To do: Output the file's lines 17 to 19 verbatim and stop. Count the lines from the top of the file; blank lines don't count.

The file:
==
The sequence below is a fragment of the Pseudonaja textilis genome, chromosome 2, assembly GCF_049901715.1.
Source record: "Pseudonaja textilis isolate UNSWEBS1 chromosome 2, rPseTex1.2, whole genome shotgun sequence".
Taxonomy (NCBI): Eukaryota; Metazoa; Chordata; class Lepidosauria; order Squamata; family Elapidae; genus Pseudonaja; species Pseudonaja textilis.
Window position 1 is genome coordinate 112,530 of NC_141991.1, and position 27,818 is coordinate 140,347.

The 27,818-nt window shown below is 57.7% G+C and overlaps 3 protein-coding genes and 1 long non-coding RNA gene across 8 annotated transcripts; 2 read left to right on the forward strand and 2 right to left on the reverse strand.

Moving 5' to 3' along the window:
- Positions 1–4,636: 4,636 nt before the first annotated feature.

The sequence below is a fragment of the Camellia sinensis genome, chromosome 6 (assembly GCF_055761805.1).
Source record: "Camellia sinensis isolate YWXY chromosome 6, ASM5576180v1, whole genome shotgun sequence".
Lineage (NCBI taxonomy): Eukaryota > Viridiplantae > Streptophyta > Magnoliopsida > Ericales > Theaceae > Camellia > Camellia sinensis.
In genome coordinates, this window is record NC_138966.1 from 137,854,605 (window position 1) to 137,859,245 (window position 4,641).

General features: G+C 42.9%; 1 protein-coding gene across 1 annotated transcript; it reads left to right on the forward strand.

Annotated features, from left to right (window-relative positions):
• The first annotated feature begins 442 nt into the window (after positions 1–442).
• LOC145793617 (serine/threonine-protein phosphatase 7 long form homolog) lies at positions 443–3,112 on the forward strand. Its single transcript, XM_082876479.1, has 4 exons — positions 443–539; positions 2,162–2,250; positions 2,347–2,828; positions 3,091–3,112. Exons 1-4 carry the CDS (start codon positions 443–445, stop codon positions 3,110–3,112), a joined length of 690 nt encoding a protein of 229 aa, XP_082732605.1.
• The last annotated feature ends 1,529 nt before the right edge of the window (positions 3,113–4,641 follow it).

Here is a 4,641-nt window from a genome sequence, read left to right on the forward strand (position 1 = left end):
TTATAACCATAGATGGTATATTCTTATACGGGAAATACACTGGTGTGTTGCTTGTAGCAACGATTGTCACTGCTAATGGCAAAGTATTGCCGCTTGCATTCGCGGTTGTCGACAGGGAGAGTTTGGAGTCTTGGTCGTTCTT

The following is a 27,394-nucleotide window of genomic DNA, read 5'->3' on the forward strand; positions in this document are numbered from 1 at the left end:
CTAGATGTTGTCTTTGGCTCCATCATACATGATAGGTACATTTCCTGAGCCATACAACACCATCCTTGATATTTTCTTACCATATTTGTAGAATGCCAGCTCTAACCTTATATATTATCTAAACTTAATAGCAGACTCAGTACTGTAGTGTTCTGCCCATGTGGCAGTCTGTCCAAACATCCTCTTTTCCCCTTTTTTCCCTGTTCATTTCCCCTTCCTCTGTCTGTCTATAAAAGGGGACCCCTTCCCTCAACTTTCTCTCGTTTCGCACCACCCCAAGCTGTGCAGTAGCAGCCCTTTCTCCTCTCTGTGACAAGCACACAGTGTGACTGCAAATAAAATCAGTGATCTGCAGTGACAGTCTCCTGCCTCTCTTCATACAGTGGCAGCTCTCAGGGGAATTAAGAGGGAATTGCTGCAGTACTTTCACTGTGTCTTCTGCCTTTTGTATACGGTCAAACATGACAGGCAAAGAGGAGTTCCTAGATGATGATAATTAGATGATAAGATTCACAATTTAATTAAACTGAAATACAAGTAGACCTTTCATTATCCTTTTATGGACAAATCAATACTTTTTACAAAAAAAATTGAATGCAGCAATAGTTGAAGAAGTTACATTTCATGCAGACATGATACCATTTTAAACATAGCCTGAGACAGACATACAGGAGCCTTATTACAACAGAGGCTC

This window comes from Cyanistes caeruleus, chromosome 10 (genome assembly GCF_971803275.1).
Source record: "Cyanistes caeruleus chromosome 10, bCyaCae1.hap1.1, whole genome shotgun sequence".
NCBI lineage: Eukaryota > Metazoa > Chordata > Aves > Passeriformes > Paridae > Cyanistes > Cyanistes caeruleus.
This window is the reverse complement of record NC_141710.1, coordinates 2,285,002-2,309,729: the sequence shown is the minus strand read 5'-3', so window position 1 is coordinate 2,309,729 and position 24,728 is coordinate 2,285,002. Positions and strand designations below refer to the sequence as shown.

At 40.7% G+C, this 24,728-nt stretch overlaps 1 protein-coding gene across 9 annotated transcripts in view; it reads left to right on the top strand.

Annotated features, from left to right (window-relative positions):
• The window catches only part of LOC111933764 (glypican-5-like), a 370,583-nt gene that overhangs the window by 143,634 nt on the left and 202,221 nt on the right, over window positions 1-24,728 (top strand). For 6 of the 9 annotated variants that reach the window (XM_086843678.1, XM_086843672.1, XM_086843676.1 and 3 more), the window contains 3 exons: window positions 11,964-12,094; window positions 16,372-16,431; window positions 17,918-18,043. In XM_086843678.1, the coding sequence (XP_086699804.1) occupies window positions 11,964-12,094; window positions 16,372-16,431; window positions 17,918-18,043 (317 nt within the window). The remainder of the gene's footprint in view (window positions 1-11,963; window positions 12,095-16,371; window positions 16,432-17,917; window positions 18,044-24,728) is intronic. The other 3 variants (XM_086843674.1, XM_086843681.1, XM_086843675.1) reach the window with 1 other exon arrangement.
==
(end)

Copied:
Here is a 4,641-nt window from a genome sequence, read left to right on the forward strand (position 1 = left end):
TTATAACCATAGATGGTATATTCTTATACGGGAAATACACTGGTGTGTTGCTTGTAGCAACGATTGTCACTGCTAATGGCAAAGTATTGCCGCTTGCATTCGCGGTTGTCGACAGGGAGAGTTTGGAGTCTTGGTCGTTCTT

The following is a 27,394-nucleotide window of genomic DNA, read 5'->3' on the forward strand; positions in this document are numbered from 1 at the left end: